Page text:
The order Accipitriformes is inferred to have originated about 44 million years ago when it split from the common ancestor of the secretarybird (Sagittarius serpentarius) and the rest of the accipitrid species. The phylogeny of Accipitriformes is complex and difficult to unravel. Widespread paraphylies were observed in many phylogenetic studies. Unfortunately more recent and detailed studies show similar results. However, according to the findings of a 2014 study, the sister relationship between larger clades of Accipitriformes was well supported (e.g. relationship of Harpagus kites to buzzards and sea eagles and these latter two with Accipiter hawks are sister taxa of the clade containing Aquilinae and Harpiinae).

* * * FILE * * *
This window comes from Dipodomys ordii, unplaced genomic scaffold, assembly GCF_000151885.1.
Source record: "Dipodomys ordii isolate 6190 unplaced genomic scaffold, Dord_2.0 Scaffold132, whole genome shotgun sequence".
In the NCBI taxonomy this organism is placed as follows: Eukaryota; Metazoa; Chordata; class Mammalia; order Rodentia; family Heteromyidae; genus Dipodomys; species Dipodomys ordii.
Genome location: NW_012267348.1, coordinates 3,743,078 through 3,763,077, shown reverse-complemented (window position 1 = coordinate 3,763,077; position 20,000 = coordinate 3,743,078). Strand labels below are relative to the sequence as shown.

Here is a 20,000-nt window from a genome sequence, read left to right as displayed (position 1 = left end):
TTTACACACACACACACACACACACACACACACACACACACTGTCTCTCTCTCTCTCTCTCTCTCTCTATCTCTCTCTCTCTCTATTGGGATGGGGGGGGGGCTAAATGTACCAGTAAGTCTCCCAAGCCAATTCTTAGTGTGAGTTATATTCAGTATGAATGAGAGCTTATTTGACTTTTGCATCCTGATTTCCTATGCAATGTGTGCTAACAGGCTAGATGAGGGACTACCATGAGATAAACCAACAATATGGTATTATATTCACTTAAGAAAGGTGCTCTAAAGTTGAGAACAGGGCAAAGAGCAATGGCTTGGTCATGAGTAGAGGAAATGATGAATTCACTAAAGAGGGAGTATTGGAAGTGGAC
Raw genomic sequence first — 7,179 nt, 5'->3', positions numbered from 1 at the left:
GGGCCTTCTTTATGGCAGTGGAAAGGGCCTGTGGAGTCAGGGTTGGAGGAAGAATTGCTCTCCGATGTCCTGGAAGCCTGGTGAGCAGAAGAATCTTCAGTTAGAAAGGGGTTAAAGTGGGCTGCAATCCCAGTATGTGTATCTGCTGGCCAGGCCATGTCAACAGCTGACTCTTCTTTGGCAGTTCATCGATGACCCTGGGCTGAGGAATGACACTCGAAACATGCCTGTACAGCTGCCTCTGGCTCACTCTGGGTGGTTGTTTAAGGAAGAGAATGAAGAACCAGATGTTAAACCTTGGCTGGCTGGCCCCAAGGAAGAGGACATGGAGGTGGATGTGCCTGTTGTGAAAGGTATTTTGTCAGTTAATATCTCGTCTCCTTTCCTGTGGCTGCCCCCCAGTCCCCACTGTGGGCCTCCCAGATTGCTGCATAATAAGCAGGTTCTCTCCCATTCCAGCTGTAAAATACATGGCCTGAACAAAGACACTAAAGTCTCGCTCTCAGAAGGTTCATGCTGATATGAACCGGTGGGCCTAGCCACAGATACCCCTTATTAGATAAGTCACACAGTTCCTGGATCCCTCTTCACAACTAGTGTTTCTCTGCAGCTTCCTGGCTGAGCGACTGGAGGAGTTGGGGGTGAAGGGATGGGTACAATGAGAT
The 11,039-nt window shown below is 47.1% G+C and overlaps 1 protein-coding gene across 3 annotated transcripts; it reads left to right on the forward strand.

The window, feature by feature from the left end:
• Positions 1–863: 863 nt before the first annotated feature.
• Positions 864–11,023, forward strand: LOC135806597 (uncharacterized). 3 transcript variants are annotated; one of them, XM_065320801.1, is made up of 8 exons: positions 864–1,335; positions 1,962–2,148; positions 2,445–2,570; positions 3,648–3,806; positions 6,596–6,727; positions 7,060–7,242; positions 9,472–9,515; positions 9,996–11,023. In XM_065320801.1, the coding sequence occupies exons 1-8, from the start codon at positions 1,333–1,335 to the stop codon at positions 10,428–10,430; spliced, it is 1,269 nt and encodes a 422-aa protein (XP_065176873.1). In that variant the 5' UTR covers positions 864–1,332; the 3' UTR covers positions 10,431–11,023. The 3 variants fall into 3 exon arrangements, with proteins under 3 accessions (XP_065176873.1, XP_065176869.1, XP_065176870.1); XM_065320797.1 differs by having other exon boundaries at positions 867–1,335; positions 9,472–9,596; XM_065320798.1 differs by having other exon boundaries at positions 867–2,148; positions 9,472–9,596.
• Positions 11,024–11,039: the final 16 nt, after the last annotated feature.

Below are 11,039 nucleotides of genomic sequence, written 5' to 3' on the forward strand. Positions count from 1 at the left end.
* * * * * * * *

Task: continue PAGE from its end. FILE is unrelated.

- Accipitridae: hawks, eagles, buzzards, harriers, kites and Old World vultures
- Pandionidae: the osprey
- Sagittariidae: the secretarybird
- Falconidae: falcons, caracaras and forest falcons
- Cathartidae: New World vultures
These families were traditionally grouped together in a single order Falconiformes, however are now split into two orders: Falconiformes and Accipitriformes. The Cathartidae are sometimes placed separately in an enlarged stork family (Ciconiiformes), and may be raised to an order of their own (Cathartiiformes).
The secretary bird and/or osprey are sometimes listed as subfamilies of Acciptridae: Sagittariinae and Pandioninae, respectively.
The taxonomy of Carl Linnaeus grouped birds (class Aves) into orders, genera and species, with no formal ranks between genus and order. He placed all birds of prey into a single order, Accipitres, subdividing this into four genera: Vultur (vultures), Falco (eagles, hawks, falcons, etc.), Strix (owls), and Lanius (shrikes). This approach was followed by subsequent authors such as Gmelin, Latham, and Turnton.